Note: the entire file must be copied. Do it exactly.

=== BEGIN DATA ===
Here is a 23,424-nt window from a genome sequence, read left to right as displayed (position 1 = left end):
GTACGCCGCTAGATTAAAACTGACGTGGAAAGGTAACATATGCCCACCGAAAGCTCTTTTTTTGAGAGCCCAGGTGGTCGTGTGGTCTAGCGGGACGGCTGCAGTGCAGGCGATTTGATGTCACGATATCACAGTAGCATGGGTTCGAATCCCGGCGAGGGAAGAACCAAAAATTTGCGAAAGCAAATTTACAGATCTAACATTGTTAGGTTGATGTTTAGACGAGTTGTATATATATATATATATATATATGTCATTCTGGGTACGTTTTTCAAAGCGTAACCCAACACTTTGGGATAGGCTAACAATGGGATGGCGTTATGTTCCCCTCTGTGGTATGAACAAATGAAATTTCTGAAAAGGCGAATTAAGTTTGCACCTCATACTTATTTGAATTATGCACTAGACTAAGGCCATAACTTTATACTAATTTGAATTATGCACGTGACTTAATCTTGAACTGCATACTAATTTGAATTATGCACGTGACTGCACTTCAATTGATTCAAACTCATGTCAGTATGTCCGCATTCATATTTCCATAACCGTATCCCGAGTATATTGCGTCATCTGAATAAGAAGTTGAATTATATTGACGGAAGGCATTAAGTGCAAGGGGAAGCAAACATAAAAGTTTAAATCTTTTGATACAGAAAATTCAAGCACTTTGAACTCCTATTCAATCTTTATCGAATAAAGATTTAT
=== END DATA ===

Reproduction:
Here is a 23,424-nt window from a genome sequence, read left to right as displayed (position 1 = left end):
GTACGCCGCTAGATTAAAACTGACGTGGAAAGGTAACATATGCCCACCGAAAGCTCTTTTTTTGAGAGCCCAGGTGGTCGTGTGGTCTAGCGGGACGGCTGCAGTGCAGGCGATTTGATGTCACGATATCACAGTAGCATGGGTTCGAATCCCGGCGAGGGAAGAACCAAAAATTTGCGAAAGCAAATTTACAGATCTAACATTGTTAGGTTGATGTTTAGACGAGTTGTATATATATATATATATATATATGTCATTCTGGGTACGTTTTTCAAAGCGTAACCCAACACTTTGGGATAGGCTAACAATGGGATGGCGTTATGTTCCCCTCTGTGGTATGAACAAATGAAATTTCTGAAAAGGCGAATTAAGTTTGCACCTCATACTTATTTGAATTATGCACTAGACTAAGGCCATAACTTTATACTAATTTGAATTATGCACGTGACTTAATCTTGAACTGCATACTAATTTGAATTATGCACGTGACTGCACTTCAATTGATTCAAACTCATGTCAGTATGTCCGCATTCATATTTCCATAACCGTATCCCGAGTATATTGCGTCATCTGAATAAGAAGTTGAATTATATTGACGGAAGGCATTAAGTGCAAGGGGAAGCAAACATAAAAGTTTAAATCTTTTGATACAGAAAATTCAAGCACTTTGAACTCCTATTCAATCTTTATCGAATAAAGATTTAT